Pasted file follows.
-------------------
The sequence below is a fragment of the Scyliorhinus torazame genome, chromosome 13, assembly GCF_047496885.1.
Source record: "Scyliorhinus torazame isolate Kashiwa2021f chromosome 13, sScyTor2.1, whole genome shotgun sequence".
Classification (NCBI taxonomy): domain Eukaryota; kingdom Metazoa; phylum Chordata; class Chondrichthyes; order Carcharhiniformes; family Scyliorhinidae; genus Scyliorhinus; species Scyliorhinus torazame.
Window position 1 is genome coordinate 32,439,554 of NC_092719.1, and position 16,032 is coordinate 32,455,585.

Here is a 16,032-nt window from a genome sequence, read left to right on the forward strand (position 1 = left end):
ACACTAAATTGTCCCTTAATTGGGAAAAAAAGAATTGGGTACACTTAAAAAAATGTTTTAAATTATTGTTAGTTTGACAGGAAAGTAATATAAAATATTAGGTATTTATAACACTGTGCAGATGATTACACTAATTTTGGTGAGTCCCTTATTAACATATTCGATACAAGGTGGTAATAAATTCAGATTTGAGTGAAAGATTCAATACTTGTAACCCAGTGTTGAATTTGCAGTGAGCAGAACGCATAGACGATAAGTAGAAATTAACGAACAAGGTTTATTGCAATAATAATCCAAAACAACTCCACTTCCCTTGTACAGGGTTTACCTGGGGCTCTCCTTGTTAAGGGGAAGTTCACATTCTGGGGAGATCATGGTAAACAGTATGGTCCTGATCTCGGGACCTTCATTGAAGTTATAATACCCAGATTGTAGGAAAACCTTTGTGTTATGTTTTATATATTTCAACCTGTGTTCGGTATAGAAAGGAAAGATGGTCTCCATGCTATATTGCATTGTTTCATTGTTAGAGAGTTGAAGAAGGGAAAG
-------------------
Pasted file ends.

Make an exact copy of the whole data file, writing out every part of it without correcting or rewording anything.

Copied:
The sequence below is a fragment of the Scyliorhinus torazame genome, chromosome 13, assembly GCF_047496885.1.
Source record: "Scyliorhinus torazame isolate Kashiwa2021f chromosome 13, sScyTor2.1, whole genome shotgun sequence".
Classification (NCBI taxonomy): domain Eukaryota; kingdom Metazoa; phylum Chordata; class Chondrichthyes; order Carcharhiniformes; family Scyliorhinidae; genus Scyliorhinus; species Scyliorhinus torazame.
Window position 1 is genome coordinate 32,439,554 of NC_092719.1, and position 16,032 is coordinate 32,455,585.

Here is a 16,032-nt window from a genome sequence, read left to right on the forward strand (position 1 = left end):
ACACTAAATTGTCCCTTAATTGGGAAAAAAAGAATTGGGTACACTTAAAAAAATGTTTTAAATTATTGTTAGTTTGACAGGAAAGTAATATAAAATATTAGGTATTTATAACACTGTGCAGATGATTACACTAATTTTGGTGAGTCCCTTATTAACATATTCGATACAAGGTGGTAATAAATTCAGATTTGAGTGAAAGATTCAATACTTGTAACCCAGTGTTGAATTTGCAGTGAGCAGAACGCATAGACGATAAGTAGAAATTAACGAACAAGGTTTATTGCAATAATAATCCAAAACAACTCCACTTCCCTTGTACAGGGTTTACCTGGGGCTCTCCTTGTTAAGGGGAAGTTCACATTCTGGGGAGATCATGGTAAACAGTATGGTCCTGATCTCGGGACCTTCATTGAAGTTATAATACCCAGATTGTAGGAAAACCTTTGTGTTATGTTTTATATATTTCAACCTGTGTTCGGTATAGAAAGGAAAGATGGTCTCCATGCTATATTGCATTGTTTCATTGTTAGAGAGTTGAAGAAGGGAAAG